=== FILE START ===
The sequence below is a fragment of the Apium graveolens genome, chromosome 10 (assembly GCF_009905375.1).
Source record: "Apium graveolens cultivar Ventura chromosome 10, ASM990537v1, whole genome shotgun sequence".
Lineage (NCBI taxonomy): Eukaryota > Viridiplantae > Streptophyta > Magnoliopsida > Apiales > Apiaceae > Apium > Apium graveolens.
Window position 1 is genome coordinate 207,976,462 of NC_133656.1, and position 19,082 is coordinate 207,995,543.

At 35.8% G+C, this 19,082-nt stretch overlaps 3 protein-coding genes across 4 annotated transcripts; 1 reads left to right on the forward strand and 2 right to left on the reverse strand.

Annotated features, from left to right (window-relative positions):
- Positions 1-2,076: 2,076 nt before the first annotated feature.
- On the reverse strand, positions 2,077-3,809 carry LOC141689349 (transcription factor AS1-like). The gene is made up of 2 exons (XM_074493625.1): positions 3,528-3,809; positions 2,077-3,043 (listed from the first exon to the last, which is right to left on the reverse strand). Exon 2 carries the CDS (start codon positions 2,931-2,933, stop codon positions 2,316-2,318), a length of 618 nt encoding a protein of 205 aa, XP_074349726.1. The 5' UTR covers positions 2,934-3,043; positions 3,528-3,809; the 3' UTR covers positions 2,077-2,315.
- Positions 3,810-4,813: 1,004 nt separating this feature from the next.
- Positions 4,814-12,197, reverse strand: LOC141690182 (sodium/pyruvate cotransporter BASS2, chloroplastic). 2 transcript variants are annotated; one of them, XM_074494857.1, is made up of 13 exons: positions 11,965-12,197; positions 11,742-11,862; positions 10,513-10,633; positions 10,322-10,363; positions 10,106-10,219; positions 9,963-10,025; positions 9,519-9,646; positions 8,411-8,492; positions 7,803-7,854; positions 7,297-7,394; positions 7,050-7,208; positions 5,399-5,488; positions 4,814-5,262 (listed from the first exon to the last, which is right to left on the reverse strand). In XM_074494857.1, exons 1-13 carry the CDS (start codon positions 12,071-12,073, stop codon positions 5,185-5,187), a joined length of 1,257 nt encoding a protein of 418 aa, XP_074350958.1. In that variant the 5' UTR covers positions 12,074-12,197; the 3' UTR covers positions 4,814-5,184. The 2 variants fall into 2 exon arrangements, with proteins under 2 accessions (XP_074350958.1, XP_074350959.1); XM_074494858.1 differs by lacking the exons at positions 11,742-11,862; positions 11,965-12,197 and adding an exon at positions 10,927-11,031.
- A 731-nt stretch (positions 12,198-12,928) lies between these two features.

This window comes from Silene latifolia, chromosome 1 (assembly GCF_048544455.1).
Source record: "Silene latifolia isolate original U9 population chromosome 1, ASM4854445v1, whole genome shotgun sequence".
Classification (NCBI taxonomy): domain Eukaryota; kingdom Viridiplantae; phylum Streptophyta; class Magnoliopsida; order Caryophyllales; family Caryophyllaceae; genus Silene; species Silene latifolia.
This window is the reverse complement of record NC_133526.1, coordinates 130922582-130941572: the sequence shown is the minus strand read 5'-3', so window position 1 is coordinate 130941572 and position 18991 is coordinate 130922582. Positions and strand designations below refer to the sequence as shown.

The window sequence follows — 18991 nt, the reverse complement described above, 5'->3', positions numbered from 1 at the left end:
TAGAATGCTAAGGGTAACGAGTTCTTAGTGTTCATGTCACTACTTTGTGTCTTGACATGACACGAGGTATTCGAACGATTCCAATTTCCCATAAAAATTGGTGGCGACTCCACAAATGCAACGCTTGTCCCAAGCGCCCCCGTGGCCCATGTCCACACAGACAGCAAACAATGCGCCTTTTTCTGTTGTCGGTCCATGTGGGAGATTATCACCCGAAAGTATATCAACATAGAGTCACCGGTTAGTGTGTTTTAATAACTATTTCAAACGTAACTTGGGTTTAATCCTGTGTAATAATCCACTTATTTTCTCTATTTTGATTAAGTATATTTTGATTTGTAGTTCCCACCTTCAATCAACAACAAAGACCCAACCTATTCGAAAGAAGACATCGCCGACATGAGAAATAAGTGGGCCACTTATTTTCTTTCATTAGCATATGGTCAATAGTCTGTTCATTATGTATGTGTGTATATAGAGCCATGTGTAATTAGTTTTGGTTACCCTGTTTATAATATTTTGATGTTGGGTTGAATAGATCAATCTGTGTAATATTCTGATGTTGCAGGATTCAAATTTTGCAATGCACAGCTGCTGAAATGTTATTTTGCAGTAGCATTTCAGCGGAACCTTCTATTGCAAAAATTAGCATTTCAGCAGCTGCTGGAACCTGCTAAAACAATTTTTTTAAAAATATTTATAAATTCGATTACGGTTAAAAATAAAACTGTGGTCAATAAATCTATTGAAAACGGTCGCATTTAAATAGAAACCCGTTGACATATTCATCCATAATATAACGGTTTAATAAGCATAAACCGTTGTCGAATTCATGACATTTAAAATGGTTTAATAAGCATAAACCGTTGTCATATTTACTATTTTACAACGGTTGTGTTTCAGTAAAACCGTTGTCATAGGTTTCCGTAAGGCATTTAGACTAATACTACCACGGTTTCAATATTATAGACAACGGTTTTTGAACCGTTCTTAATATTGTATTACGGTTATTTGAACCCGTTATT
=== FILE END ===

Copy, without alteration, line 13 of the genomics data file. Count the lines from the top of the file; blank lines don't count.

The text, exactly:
Source record: "Silene latifolia isolate original U9 population chromosome 1, ASM4854445v1, whole genome shotgun sequence".